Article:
Quick But Important Facts About Diabetes You Should Know

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Diabetes is a common disease that is primarily caused by the presence of high levels of glucose, also known as blood sugar, in the body. According to the World Health Organization (WHO), as of 2014 more than 422 million people had the disease, and diabetes is likely to be the 7th most deadly disease by 2030.

Types and Causes
The primary cause of diabetes is the failure of the body to produce sufficient insulin (type 1 diabetes) or when the body fails to effectively utilize the produced insulin (type 2 diabetes). There is no known cause of type 1 diabetes which mostly affect children and has no prevention. Type 2 diabetes, the most common, is mainly attributed to physical inactivity of the body and excess weight. Gestational diabetes is the third type that sometimes occurs during pregnancy when blood glucose exceed the normal but remains below that of diagnostic diabetes.

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Common Symptoms
The following are common known symptoms of diabetes;

i. Excessive and regular urination, a condition known as polyria
ii. Polydipsia (feeling thirsty often)
iii. Weight loss
iv. Fatigue
v. Changes in vision
vi. Constant hunger

In as much as the above symptoms are related to diabetes, they are less marked and may appear suddenly. It is for this reason that most cases of the disease are diagnosed many years later in advanced stages.

Diabetes-Related Complications

Failure to treat diabetes can lead to various life-threatening complications. This is because diabetes damages eyes, nerves, blood vessels and the heart. Some known complications are;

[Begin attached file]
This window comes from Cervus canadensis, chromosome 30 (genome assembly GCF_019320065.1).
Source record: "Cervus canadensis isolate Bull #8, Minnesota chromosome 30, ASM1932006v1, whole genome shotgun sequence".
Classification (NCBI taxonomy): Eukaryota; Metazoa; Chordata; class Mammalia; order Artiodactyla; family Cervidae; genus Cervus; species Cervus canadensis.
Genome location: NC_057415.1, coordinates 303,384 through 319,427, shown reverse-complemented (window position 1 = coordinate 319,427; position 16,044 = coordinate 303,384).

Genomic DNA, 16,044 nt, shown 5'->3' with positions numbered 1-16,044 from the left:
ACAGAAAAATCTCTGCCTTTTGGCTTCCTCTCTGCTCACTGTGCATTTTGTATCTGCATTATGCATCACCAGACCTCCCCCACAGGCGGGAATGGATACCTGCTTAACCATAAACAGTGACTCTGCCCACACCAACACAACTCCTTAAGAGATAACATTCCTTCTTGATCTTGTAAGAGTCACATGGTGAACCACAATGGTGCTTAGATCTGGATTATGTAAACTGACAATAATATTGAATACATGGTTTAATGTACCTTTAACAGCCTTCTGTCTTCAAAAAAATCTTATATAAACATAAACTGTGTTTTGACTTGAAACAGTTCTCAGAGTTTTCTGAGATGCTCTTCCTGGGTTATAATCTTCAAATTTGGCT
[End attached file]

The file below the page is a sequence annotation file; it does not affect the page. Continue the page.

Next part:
i. Strokes and heart attacks
ii. Neuropathy (damage to nerves) in the patient’s feet, which when combined with low flow of blood can lead to higher chances of foot ulcers, resulting in limb amputation.
iii. It is one of the main causes of the failure of the kidney
iv. Blindness

Prevention
Many can delay the start of type 2 diabetes and related complications through lifestyle changes. Some of the recommended remedies include;

i. Proper weight management; ensure you maintain recommended BMI
ii. Try to be physically active throughout. Being active will not only help you lose weight but also boost blood flow in the body. It doesn’t have to be intensive; walking for just 30 minutes daily is all you might really need.
iii. Maintain a proper diet; stay away from fats and sugar. If you must, keep them at very low volumes.
iv. Alcohol and drug abuse; Smoking is a risk factor for not only diabetes but also cardiovascular diseases.

Diagnosis and Treatment
The surest but most inexpensive way to diagnose diabetes is through blood sugar testing. The test can be done as often as possible, with or without the presence of aforementioned symptoms. General treatment mainly focuses on proper management of one’s diet and a program of physical activity. The levels of blood glucose and other risk factors responsible for damage to blood vessels has to be lowered. Other recommended interventions include;

i. Proper medication prescribed by a doctor, ie: injection of insulin into the blood stream (for type 1) and/or oral medication for type 2 diabetes.
ii. Proper care of the feet
iii. Management of blood pressure.
iv.Timely testing and treatment of related complications such as retinopathy (anything that can damage the retina leading to blindness) or kidney disease.

A large percentage of fatal cases of diabetes have been attributed to late diagnosis. To safeguard yourself from the late onset, which can take many years, you are encouraged to routinely check your blood sugar, manage weight and remain physically active.

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*The author of this blog is not a medical professional and this article does not contain professional medical advice. This blog is not intended to substitute for medical advice, treatment, or diagnosis. Always seek the advice of your physician or other qualified health provider with any questions you may have regarding a medical condition. Never disregard professional medical advice or delay in seeking it because of the contents of this article. If you think you may have a medical emergency, call 911 immediately.

 

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